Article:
2018 › Trails



Parenting and family factors: Beyond not bad or just okay: social predictors of young adults’ wellbeing and functioning (a TRAILS study)

Authors: Richards JS, Hartman CA, Jeronimus BF, Ormel J, Reijneveld SA, Veenstra R, Verhulst FC, et al.

Background. Various childhood social experiences have been reported to predict adult outcomes. However, it is unclear how different social contexts may influence each other's effects in the long run. This study examined the joint contribution of adolescent family and peer experiences to young adult wellbeing and functioning. Methods. Participants came from the TRacking Adolescents' Individual Lives Survey (TRAILS) study (n = 2230). We measured family and peer relations at ages 11 and 16 (i.e. family functioning, perceived parenting, peer status, peer relationship quality), and functioning as the combination of subjective wellbeing, physical and mental health, and socio-academic functioning at age 22. Using structural equation modelling, overall functioning was indicated by two latent variables for positive and negative functioning. Positive, negative and overall functioning at young adulthood were regressed on adolescent family experiences, peer experiences and interactions between the two. Results. Family experiences during early and mid-adolescence were most predictive for later functioning; peer experiences did not independently predict functioning. Interactions between family and peer experiences showed that both protective and risk factors can have context-dependent effects, being exacerbated or overshadowed by negative experiences or buffered by positive experiences in other contexts. Overall the effect sizes were modest at best. Conclusions. Adolescent family relations as well as the interplay with peer experiences predict young adult functioning. This emphasizes the importance of considering the relative effects of one context in relation to the other.

Parenting and family factors: Sensitivity to psychosocial chronic stressors and adolescents’ externalizing problems: Combined moderator effects of resting heart rate and parental psychiatric history

Authors: Zandstra ARE, Ormel J, Dietrich A, Van den Heuvel ER, Hoekstra PJ, Hartman CA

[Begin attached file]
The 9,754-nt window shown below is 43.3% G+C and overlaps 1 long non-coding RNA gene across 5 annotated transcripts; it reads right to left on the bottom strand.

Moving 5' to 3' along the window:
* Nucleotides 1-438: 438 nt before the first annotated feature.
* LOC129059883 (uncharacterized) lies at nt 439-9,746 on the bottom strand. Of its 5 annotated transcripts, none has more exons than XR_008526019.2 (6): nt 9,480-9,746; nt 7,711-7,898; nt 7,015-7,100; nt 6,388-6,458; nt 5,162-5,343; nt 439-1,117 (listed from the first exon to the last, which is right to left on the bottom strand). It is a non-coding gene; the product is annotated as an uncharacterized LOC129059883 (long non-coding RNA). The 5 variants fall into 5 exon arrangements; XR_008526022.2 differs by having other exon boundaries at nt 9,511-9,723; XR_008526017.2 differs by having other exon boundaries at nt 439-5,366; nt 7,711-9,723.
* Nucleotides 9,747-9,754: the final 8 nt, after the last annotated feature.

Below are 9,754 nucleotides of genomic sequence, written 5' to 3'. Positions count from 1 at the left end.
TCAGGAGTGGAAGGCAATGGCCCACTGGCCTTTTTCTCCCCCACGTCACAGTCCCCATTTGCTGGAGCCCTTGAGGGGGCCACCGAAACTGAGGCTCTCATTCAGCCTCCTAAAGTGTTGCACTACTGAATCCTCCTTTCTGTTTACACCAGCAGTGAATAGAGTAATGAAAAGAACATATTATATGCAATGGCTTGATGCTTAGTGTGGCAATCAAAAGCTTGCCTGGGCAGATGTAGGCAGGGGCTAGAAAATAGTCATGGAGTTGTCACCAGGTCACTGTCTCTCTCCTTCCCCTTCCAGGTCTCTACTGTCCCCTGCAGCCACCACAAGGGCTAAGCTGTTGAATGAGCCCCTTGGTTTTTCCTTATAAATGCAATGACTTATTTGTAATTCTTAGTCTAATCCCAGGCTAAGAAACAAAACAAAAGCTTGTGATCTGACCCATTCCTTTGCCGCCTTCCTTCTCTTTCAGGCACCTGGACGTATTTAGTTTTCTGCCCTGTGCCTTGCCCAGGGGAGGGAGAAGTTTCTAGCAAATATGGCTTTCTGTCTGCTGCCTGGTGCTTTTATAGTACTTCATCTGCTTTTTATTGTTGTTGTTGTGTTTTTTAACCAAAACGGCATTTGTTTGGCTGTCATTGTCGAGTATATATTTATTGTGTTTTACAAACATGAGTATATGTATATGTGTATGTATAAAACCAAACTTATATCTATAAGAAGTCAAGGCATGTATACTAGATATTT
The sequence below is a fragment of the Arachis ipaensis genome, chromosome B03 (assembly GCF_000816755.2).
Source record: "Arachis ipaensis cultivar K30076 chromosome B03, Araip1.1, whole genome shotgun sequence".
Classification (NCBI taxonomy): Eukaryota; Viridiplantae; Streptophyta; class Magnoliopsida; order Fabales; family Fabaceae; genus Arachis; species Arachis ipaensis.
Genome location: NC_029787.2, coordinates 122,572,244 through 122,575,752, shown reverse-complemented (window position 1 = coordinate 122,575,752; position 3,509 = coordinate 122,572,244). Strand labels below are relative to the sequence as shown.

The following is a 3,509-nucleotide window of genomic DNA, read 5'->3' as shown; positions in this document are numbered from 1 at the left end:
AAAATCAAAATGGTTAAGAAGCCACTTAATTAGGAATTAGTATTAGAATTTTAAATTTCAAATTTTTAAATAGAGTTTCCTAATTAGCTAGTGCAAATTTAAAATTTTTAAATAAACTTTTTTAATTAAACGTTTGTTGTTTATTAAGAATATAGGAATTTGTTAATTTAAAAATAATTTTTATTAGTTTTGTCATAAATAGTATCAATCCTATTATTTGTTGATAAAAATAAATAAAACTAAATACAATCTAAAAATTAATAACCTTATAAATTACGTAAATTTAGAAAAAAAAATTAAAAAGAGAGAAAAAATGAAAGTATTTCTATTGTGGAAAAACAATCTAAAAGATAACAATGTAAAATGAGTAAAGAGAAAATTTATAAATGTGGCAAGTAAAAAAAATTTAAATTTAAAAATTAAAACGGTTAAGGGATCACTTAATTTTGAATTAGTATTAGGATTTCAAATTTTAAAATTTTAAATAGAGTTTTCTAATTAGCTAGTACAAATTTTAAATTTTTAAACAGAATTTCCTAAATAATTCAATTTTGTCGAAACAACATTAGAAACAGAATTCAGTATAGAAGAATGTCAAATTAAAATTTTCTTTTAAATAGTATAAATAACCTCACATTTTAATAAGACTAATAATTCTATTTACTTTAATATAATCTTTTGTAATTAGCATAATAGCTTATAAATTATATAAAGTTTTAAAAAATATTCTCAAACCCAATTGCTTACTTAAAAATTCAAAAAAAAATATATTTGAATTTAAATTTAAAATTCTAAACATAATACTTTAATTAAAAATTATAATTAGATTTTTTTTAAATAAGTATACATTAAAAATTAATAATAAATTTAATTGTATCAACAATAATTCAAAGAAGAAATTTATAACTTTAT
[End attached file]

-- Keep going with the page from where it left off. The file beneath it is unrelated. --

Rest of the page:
From the literature it is not clear whether low resting heart rate (HR) reflects low or high sensitivity to the detrimental effects of adverse environments on externalizing problems. We studied parental psychiatric history (PH), reflecting general vulnerability, as possible moderator explaining these inconsistencies. Using Linear Mixed Models, we analyzed data from 1914 subjects, obtained in three measurement waves (mean age 11, 13.5, and 16 years) from the TRacking Adolescents' Individual Lives Survey population-based cohort and the parallel clinic-referred cohort. As hypothesized, more chronic stressors predicted more externalizing problems in vulnerable individuals with high resting HR but not in those with low resting HR, suggesting high vs. low sensitivity, respectively, to adverse environmental influences. Low sensitivity to adverse environmental influences in vulnerable individuals exposed to high stressor levels was additionally confirmed by high heart rate variability (Root Mean Squared Successive Difference; RMSSD). In adolescents with low vulnerability, in contrast, the association between chronic stressors and externalizing problems did not substantially differ by resting HR and RMSSD. Future research may demonstrate whether our findings extend to other adverse, or beneficial, influences. Notwithstanding their theoretical interest, the effects were small, only pertained to parent-reported externalizing problems, refer to a small subset of respondents in our sample, and are in need of replication. We conclude that HR and RMSSD are unlikely to be strong moderators of the association between stressors and externalizing problems.

Copyright © 2018 Elsevier B.V. All rights reserved.

Parenting and family factors: Chronic stressors and adolescents’ externalizing problems: Genetic moderation by Dopamine Receptor D4. The TRAILS study

Authors: Zandstra ARE, Ormel J, Hoekstra PJ, Hartman CA

The existing literature does not provide consistent evidence that carriers of the Dopamine D4 Receptor 7-repeat allele are more sensitive to adverse environmental influences, resulting in enhanced externalizing problems, compared to noncarriers. One explanation is that the adverse influences examined in prior studies were not severe, chronic, or distressing enough to reveal individual differences in sensitivity reflected by DRD4–7R. This study examined whether the 7-repeat allele moderated the association between chronic stressors capturing multiple stressful aspects of individuals’ lives and externalizing problems in adolescence. We expected that chronic stressor levels would be associated with externalizing levels only in 7-repeat carriers. Using Linear Mixed Models, we analyzed data from 1621 Dutch adolescents (52.2% boys), obtained in three measurement waves (mean age approximately 11, 13.5, and 16 years) from the TRacking Adolescents’ Individual Lives Survey (TRAILS) population-based birth cohort and the parallel clinic-referred cohort. Across informants, we found that higher levels of chronic stressors were related to higher externalizing levels in 7-repeat carriers but not in noncarriers, as hypothesized. Although previous studies on the 7-repeat allele as a moderator of environmental influences on adolescents’ externalizing problems have not convincingly demonstrated individual differences in sensitivity to adverse environmental influences, our findings suggest that adolescent carriers of the Dopamine D4 Receptor 7-repeat allele are more sensitive to chronic, multi-context stressors than noncarriers.